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addressing the energy problem « Previous | |Next »
June 21, 2011

This is via Barry Brook's post at his Brave New Climate blog. It's a session addressing the energy problem on Steve Paikin's show The Agenda at the Equinox Summit at the University of Waterloo, Ontario, which Brook attended.

The Summit aimed to reboot the global conversation on energy and learn how cutting edge science and technology may advance an electrified and sustainable future. It was about what options are currently on the table that would allow us to decarbonize the economy by cutting emissions to ease the rise in world temperatures.

The Equinox Communique's recommendations centred on four key ideas: changing the baseload of the current energy system, smart urbanization, electrified transport, and rural electrification. The communique identified three alternative means of delivering baseload power: geothermal power; solar with storage and advanced nuclear.

The talk of nuclear as one option for baseload power recalls the destruction of the uranium nuclear power plants at Fukushima, which seems to have dropped off the radar in Australia. This update suggests that the problems are much worse than we have been led to believe. Brook favours the thorium nuclear reactor in an energy mix, but this technology is a long way off being commercially viable in Australia, but not China).

Australia is still planning to build more coal fired power stations to replace our aging generating plant despite Labor saying that its environmental policy would be on renewables – both wind and solar.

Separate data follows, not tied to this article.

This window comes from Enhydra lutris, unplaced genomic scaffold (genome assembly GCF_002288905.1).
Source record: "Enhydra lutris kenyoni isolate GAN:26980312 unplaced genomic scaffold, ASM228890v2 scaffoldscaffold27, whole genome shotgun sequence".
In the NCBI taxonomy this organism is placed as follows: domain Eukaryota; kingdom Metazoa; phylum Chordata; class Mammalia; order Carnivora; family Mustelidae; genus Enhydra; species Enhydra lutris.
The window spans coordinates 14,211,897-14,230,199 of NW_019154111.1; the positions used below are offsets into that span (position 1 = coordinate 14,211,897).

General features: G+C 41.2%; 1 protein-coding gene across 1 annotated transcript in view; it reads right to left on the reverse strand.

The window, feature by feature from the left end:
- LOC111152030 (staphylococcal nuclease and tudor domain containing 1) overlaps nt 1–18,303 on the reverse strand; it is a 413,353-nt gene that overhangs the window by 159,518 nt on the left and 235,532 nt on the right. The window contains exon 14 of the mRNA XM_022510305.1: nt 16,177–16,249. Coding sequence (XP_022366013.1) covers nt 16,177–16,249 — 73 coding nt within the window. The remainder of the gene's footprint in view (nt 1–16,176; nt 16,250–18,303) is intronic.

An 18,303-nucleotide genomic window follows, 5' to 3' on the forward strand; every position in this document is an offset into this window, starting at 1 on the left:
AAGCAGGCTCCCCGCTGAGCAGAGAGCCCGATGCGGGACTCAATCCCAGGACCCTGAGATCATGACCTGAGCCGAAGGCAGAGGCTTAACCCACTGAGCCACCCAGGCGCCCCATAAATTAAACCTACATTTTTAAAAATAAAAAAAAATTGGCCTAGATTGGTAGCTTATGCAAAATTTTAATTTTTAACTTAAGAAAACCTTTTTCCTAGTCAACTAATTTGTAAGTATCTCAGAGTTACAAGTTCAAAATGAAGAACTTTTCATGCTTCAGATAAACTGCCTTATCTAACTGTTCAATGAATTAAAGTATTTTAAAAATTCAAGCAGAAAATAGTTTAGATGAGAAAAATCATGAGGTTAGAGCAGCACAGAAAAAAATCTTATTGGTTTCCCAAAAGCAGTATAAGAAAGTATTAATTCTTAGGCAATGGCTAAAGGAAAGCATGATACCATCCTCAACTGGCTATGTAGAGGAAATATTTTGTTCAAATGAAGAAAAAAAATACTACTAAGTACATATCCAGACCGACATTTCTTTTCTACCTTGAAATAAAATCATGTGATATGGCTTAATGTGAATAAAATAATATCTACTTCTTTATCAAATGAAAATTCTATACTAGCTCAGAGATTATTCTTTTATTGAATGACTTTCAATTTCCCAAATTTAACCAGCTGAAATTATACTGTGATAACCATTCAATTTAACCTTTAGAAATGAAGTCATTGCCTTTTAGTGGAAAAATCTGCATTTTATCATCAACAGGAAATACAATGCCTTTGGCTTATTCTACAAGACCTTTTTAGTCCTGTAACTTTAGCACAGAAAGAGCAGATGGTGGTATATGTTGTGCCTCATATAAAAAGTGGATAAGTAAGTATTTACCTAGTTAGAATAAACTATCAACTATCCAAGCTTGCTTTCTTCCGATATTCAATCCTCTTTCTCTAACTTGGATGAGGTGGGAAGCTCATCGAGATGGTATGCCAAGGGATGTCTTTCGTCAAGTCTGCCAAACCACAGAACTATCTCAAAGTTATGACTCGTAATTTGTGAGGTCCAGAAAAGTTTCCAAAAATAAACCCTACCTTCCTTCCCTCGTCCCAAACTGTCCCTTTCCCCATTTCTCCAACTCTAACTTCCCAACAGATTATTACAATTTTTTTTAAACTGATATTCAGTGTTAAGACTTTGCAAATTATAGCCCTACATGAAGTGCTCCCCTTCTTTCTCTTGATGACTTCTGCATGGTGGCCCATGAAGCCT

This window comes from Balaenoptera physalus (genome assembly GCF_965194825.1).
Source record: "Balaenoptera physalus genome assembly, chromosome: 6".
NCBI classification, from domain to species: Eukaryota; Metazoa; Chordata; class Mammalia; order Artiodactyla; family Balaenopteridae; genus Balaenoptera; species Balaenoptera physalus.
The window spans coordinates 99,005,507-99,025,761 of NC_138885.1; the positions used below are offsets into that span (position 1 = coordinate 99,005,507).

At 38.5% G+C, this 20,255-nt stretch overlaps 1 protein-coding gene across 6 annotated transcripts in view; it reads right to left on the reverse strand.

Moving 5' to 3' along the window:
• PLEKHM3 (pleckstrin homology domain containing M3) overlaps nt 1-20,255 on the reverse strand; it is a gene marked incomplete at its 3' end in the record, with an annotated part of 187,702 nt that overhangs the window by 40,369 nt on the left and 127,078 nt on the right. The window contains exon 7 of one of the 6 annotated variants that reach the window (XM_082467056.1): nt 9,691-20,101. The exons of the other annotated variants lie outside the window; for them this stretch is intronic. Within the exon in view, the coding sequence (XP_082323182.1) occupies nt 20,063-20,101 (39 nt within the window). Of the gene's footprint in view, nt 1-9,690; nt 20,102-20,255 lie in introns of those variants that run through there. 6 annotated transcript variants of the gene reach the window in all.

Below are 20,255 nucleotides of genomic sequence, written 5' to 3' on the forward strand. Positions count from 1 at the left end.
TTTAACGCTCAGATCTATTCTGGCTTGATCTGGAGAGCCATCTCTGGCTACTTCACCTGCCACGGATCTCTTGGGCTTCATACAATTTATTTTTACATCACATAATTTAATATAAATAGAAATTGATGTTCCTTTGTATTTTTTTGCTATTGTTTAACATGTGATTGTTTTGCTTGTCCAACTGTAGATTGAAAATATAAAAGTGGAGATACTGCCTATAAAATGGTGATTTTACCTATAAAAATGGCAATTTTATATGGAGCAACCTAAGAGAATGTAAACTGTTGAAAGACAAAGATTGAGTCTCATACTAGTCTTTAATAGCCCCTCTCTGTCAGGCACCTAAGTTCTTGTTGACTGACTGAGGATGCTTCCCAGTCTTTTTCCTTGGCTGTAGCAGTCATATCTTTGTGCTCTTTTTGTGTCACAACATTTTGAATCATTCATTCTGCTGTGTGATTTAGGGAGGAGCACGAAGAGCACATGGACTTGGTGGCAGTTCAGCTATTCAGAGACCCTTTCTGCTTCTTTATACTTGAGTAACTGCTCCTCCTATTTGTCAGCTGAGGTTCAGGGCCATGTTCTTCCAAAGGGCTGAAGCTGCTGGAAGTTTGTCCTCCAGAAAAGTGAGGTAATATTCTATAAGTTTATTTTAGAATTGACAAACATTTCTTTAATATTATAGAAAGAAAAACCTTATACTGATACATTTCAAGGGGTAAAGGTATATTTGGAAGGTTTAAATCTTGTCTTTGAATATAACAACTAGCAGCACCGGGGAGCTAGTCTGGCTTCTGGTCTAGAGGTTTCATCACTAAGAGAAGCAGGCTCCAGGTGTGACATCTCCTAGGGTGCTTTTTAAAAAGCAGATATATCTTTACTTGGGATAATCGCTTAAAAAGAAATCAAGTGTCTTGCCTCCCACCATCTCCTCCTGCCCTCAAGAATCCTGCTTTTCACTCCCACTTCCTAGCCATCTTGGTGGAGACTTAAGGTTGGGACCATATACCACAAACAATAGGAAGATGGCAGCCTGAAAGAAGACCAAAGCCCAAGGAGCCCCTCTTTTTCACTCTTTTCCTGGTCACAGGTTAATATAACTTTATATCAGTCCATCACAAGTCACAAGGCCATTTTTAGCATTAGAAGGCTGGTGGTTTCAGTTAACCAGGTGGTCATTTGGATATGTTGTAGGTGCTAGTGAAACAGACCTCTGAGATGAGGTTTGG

| Posted by Gary Sauer-Thompson at 5:27 PM | | Comments (3)


Baseload power????
What is baseload power and why, presumably, is it so important?

Here is some input from Prof. Quiggin:

He states:
*There is no relevant sense in which baseload power demand is a meaningful concept in our current electricity supply system.

*Any electricity supply system likely to exist in the next 40 years and capable of meeting peak power demand will have no problems meeting baseload demand.

Users of energy produced by a nuclear power plant would have their electricity cut off if they fail to pay their bills. This cannot happen to people using electricity generated by the solar panels installed on the roofs of their houses.

One conception of baseload power appears to be steady supply of power 24/7. Another conception is that baseload power is the minimum amount a utility supplies to its customers and is available available at the flick of a switch.

For renewable energy that means storage to overcome the intermittency supply problem -- ie., the wind doesn't always blow nor does the sun always shine. The intermittency of renewable energy sources such as wind or solar generation---geothermal energy is exempt from this weakness-- is a major challenge in the integration of these resources into the national grid. Storage devices combined with optimal control provide the opportunity to overcome this challenge and to assure operational reliability in decarbonized power systems.

That means a major focus for the renewables industry is to find ways of storing energy, in order that it not be wasted. Without new storage technologies that can overcome this intermittency problem, much of the decarbonization of the economy will necessarily to come from nuclear, carbon capture and storage (CCS), and energy efficiency.